Recently Discovered: Earth’s Oldest Ocean Crust Formed 340 Million Years Ago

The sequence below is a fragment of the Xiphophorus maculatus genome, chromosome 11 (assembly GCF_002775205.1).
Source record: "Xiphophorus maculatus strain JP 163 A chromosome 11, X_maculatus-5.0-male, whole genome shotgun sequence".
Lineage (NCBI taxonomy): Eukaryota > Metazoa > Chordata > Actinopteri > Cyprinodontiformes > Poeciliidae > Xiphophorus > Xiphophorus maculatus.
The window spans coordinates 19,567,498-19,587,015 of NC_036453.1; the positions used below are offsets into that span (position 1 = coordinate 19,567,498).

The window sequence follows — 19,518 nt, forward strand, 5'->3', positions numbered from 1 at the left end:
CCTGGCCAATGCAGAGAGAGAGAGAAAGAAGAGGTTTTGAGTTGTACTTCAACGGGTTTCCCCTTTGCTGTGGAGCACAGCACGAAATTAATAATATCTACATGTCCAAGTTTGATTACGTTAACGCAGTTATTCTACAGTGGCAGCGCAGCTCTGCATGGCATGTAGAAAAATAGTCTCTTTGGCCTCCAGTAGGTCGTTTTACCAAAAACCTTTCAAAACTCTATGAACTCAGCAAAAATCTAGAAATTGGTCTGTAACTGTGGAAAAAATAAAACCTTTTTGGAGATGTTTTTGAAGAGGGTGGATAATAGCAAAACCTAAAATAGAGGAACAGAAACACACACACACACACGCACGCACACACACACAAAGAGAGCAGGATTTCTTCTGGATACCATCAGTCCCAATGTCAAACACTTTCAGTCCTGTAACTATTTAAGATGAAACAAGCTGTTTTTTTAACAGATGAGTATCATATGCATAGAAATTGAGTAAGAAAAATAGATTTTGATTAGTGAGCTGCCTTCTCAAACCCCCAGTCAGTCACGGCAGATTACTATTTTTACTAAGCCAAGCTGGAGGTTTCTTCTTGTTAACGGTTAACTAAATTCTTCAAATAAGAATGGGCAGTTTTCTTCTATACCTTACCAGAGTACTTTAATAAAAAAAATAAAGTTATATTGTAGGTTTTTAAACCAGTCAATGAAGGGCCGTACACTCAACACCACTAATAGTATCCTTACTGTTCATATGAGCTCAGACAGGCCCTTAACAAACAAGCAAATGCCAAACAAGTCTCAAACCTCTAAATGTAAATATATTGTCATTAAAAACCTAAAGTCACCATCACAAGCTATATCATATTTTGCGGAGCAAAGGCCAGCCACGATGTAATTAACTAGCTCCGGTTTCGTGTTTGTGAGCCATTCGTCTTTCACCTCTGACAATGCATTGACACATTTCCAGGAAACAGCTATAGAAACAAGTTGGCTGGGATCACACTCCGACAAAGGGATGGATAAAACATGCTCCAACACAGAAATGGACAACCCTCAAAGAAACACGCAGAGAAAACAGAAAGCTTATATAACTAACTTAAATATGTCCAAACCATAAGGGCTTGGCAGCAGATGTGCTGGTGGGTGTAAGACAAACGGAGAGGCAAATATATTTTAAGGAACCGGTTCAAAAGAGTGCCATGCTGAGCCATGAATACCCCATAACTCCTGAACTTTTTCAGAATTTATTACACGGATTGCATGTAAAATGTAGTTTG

Dr. Roi Granot, a scientific researcher from BGU (Ben Gurion University of the Negev) in Israel recently discovered the earth’s oldest ocean crust under the Mediterranean Sea. It is estimated the crust is 340 million years old and is a significant discover. Ocean crust is much thinner than continental crust. It is formed when volcanic tubes under the ocean erupt, spewing forth magma from the mantle. When it hits the cooler ocean waters, it starts to harden. During this process the minerals within the magma become magnetized to the earth’s magnetic poles. As such, they are essentially bar coded time stamps as to when the crust formed, since scientists can determine the direction the magnetic materials were aligned to, and match that to the earth’s magnetic poles for a particular time period. Oldest Ocean Crust Ocean crusts have been studied in great detail throughout the Atlantic and Pacific oceans. One important difference between ocean and continental crusts is that ocean crusts are recycled back into the earth along subduction zones. Since the earth recycles ocean crusts on a continuous basis, the oldest ones are roughly believed to be about 200 million years old or less, depending on the area in the world. It was previous believed the crusts in both oceans were among the oldest on the earth. What makes Dr. Granot’s research interesting and exciting is that, previously, not much research was conducted in the Mediterranean due to a rather thick layer of sedimentary coverage over the ocean crust in this region. However, thanks to advances in technology and magnetic imaging, Dr. Granot was able to overcome this previous obstacle. As a result, he was able to capture images of the magnetic striping found within the crust at the bottom of the Mediterranean Sea. He and his team of researchers covered some 7,000 kilometers of sea floor in the Herodotus Basin region from 2012 to 2014. To capture the alignment of the magnetic stripes within the crust, they used a device called a magnetometer that they towed behind their boat. 340 million-year-old ocean crust By using the magnetic striping, along with various patterns within the stripes, Dr. Granot was able to date the sea floor to roughly 340 million years ago. He further hypothesizes that the basin is a remaining remnant from the Tethys Ocean, which existed long before today’s oceans. If his hypothesis is correct, it would also be a great scientific discovery, as it would mean that the world’s oceans formed earlier than currently believed. Additional research is still needed to further substantiate Dr. Granot’s findings. You can be sure that Dr. Granot and his team of researchers recorded their findings in scientific notebooks for future study and research. These official laboratory notebooks are like the ones you can find at Scientific Notebook Company. Contact us today for official research, laboratory, student, and engineering notebooks for your scientific and engineering projects by calling 800.537.3028. Source

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